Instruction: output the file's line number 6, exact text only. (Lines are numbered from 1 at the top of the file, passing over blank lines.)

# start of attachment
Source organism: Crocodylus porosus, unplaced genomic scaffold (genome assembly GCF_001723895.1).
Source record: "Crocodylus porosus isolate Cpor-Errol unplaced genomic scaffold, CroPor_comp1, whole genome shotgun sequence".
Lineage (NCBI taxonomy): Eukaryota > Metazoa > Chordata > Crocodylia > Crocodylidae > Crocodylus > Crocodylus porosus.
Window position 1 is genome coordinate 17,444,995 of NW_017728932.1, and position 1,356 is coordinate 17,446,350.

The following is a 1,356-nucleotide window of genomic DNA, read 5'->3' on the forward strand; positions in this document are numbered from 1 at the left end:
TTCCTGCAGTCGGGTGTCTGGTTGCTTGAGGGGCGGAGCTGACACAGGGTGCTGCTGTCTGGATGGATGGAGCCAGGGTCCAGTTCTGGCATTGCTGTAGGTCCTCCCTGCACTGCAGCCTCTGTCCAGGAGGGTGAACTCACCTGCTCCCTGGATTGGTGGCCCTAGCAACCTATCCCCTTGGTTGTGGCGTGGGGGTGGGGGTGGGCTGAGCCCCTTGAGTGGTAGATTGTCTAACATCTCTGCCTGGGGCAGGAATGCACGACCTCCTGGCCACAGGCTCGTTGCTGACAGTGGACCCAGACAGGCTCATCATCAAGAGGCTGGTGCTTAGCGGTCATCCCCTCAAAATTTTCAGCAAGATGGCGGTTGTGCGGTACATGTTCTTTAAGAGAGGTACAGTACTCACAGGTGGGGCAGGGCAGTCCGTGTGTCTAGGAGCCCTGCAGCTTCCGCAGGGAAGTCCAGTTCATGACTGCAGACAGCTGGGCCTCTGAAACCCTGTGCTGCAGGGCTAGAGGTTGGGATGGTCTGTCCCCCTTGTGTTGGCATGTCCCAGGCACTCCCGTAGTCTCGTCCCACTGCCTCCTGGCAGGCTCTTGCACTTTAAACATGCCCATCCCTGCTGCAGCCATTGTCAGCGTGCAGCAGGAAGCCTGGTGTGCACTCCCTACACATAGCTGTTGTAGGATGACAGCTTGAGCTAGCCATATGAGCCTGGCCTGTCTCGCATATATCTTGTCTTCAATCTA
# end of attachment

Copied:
TTCCTGCAGTCGGGTGTCTGGTTGCTTGAGGGGCGGAGCTGACACAGGGTGCTGCTGTCTGGATGGATGGAGCCAGGGTCCAGTTCTGGCATTGCTGTAGGTCCTCCCTGCACTGCAGCCTCTGTCCAGGAGGGTGAACTCACCTGCTCCCTGGATTGGTGGCCCTAGCAACCTATCCCCTTGGTTGTGGCGTGGGGGTGGGGGTGGGCTGAGCCCCTTGAGTGGTAGATTGTCTAACATCTCTGCCTGGGGCAGGAATGCACGACCTCCTGGCCACAGGCTCGTTGCTGACAGTGGACCCAGACAGGCTCATCATCAAGAGGCTGGTGCTTAGCGGTCATCCCCTCAAAATTTTCAGCAAGATGGCGGTTGTGCGGTACATGTTCTTTAAGAGAGGTACAGTACTCACAGGTGGGGCAGGGCAGTCCGTGTGTCTAGGAGCCCTGCAGCTTCCGCAGGGAAGTCCAGTTCATGACTGCAGACAGCTGGGCCTCTGAAACCCTGTGCTGCAGGGCTAGAGGTTGGGATGGTCTGTCCCCCTTGTGTTGGCATGTCCCAGGCACTCCCGTAGTCTCGTCCCACTGCCTCCTGGCAGGCTCTTGCACTTTAAACATGCCCATCCCTGCTGCAGCCATTGTCAGCGTGCAGCAGGAAGCCTGGTGTGCACTCCCTACACATAGCTGTTGTAGGATGACAGCTTGAGCTAGCCATATGAGCCTGGCCTGTCTCGCATATATCTTGTCTTCAATCTA